I've read this question. It's about how to obtain the maximum inductance from a transformer: How do I use a transformer as an inductor?

Now, I would like to use the primary coil only as an inductor to study some basics about inductors. I'm going to build simple LR, RLC filters and other circuits.

If I changed the frequency or the components of the circuit that contains the primary coil, will the secondary coil change the inductance of the primary coil?

I need the primary coil to have a fixed inductance and behave like a normal coil.

The secondary coil is open circuit and not loaded.

I imagine that I can remove the secondary coil out of the core. Will the inductance of the primary coil change? This question will help me understand mutual inductance better.

  • 2
    \$\begingroup\$ transformers make very bad inductors, they don't store much energy because of the high permeability core. An inductor core is air-gapped, anethema in a transformer. \$\endgroup\$
    – Neil_UK
    Commented Jun 3, 2016 at 12:59
  • \$\begingroup\$ What sort of frequencies will you be working with? At frequencies below 500Hz or so the effects of capacitance, etc, in the secondary can be ignored, and the transformer will make a halfway decent inductor. If you get up into RF frequencies all bets are off. \$\endgroup\$
    – Hot Licks
    Commented Jun 3, 2016 at 16:31
  • 2
    \$\begingroup\$ You can put a DC current through the secondary to reduce the inductance seen at the primary: en.wikipedia.org/wiki/Saturable_reactor \$\endgroup\$ Commented Jun 4, 2016 at 3:51

2 Answers 2


As long as the secondary remains open, it's basically not there magnetically or electrically. In that case the primary will look like a regular inductor.

However, transformers don't usually make good inductors. They are usually more lossy, it is often hard to get specs on just the inductance, and the frequency range may be not much more than the transformer was designed for. Above that frequency, you may get significant core losses.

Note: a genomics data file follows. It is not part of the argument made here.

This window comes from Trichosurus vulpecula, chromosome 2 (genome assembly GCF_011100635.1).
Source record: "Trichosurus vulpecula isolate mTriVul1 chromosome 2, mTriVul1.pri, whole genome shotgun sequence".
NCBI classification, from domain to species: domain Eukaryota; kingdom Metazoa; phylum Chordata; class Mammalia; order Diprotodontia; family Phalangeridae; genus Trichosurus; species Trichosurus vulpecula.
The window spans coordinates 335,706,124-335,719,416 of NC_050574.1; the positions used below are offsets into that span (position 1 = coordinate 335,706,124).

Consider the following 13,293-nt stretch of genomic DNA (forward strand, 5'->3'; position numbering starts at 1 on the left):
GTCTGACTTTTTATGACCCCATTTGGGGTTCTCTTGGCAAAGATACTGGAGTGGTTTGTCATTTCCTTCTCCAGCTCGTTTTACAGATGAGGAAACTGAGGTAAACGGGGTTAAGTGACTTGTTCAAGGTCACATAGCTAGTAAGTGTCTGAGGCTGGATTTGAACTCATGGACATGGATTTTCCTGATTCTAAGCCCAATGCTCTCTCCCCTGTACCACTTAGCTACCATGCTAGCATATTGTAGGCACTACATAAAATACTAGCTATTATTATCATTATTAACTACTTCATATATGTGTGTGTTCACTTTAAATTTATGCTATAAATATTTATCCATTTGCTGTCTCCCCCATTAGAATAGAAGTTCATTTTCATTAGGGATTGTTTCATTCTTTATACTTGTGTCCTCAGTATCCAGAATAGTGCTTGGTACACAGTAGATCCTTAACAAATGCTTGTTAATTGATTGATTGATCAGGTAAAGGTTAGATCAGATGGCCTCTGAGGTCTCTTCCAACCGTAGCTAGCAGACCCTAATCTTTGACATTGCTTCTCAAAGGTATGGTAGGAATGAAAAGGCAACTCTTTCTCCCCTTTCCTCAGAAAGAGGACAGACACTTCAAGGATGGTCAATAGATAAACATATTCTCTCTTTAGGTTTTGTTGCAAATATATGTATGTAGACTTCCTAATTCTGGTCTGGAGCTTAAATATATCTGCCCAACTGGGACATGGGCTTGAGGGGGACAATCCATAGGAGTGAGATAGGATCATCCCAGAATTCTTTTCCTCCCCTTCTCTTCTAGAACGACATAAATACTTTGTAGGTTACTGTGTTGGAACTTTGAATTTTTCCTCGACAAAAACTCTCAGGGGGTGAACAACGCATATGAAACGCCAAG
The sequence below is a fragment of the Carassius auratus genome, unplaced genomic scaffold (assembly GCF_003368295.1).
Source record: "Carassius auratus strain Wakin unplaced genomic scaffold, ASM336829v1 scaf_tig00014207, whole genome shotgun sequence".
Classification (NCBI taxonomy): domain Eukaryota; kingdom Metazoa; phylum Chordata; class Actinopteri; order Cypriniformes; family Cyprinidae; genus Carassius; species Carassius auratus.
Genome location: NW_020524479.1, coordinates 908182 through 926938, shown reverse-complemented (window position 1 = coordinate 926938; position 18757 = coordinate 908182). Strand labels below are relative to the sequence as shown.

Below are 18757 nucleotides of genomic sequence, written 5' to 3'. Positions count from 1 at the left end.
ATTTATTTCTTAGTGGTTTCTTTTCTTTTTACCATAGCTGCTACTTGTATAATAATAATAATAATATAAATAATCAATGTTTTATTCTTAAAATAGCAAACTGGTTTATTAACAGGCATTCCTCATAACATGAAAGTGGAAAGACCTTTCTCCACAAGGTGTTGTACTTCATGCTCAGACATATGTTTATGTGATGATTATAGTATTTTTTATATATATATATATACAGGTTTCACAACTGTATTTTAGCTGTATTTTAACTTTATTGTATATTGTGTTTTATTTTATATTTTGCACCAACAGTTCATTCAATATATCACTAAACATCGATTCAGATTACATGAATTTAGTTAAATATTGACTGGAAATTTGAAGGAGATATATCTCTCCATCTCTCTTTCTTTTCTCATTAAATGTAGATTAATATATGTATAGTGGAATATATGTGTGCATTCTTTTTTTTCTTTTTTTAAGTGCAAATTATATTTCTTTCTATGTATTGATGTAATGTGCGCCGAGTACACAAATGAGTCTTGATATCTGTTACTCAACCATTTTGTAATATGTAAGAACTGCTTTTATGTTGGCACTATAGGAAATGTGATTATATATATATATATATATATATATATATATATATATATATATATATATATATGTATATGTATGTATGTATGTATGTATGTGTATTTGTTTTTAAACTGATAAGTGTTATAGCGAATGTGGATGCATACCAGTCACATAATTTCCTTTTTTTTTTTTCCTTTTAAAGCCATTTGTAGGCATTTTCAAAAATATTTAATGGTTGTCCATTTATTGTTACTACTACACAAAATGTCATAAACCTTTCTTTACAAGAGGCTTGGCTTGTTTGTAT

If I changed the frequency or the components of the circuit that contains the primary coil, Will the secondary coil change the inductance of the primary coil?

Taking it a step further than Olin, at medium/high frequencies you cannot ignore the effect of the secondary coil because it has self capacitance between each turn and between winding layers and this self-capacitance forms a load and can affect things on the primary significantly.

It's worse when there are more secondary turns because a transformer is also an "impedance transformer". For instance if there are 100 turns on the primary and 1000 turns on the secondary, a 1 kohm load on the secondary will "look like" 10 ohms connected across the primary. Basically turns-ratio-squared is the math mechanism at work.

So, a 10 pF capacitor at 1 MHz (reactance of 15.9 kohm) will look like a reactance of 159 ohms on the primary. If the secondary has fewer turns (by ten) compared to the primary the capacitor will be unnoticeable at the primary.

You also have to consider that non-ferrite transformers (i.e. ones with laminations) are going to be poor at frequencies much higher than their rated application. Each laminate conducts and acts as a mini shorted turn hence insulated laminates are used to prevent excessive eddy current losses and primary inductance reduction. Even ferrites start to hit problems above 100 kHz so please bear this in mind.


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